Often I find that most new artists mining the tropes of "traditional" or "Americana" music—and they are legion—leave me cold and disinterested. Too often it sounds like a batch of wanky college kids turning an ironic wink-and-nudge at a historic art form, sans reverence. The Dirt Daubers are a notable exception. This eponymous debut is the most fun I've had with a new release in some time.
The band is comprised of Kentuckians Colonel JD Wilkes (The Legendary Shack Shakers), his wife Jessica and "Slow" Layne Hendrickson. Over the course of 10 tracks, none of which cracks the three-minute barrier, their eclectic mix of what ultimately strips down as "hillbilly" music sounds utterly authentic.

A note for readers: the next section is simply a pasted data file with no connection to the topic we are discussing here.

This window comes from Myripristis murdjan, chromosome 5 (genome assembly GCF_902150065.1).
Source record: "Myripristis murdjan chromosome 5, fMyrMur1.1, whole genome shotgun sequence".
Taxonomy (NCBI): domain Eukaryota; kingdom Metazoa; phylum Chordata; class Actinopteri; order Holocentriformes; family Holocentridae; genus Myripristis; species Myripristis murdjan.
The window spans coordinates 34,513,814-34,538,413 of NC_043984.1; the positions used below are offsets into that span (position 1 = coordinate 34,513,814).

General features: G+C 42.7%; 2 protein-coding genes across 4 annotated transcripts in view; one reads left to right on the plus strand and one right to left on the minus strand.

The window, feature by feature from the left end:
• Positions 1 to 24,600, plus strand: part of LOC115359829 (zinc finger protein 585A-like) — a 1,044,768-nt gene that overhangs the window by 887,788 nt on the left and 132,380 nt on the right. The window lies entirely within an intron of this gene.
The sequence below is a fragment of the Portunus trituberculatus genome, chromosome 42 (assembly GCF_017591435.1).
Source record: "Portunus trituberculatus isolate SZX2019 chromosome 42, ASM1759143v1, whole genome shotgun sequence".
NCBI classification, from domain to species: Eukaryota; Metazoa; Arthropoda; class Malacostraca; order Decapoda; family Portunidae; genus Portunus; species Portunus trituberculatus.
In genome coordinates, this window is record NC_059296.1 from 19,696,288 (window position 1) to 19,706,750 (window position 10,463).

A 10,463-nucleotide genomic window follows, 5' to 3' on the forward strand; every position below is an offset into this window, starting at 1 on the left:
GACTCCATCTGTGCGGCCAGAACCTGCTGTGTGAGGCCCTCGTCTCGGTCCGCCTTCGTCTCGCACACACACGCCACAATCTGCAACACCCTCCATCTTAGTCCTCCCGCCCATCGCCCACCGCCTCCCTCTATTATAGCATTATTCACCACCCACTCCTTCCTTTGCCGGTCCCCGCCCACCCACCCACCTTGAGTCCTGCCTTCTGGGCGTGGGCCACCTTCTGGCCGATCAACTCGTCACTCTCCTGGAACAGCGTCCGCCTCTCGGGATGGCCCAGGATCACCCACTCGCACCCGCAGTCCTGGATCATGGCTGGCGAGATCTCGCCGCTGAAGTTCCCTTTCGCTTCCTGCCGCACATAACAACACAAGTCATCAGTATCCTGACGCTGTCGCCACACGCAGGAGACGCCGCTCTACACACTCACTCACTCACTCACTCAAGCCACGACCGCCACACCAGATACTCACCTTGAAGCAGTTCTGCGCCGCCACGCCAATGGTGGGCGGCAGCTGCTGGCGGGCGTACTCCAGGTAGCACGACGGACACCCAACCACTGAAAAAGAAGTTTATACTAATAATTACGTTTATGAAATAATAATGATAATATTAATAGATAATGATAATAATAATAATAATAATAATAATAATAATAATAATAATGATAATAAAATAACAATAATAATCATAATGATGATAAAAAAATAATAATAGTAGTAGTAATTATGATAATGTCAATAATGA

These musicians understand traditional music isn't about virtuosity; at no point did I feel like I was listening to the Joe Satriani of the fiddle, for example. Instead I felt a perfectly captured vibe of what I like best about Americana: short songs that tell stories about simple life, with rousing sing-a-longs, played on instruments that can be easily toted to the front porch on a particularly humid summer night. All that's missing are the cicadas, the kudzu and the aroma of tobacky.
The Dirt Daubers play the Palace Tuesday, Feb. 16, at 9 PM with Scott H. Biram. $10.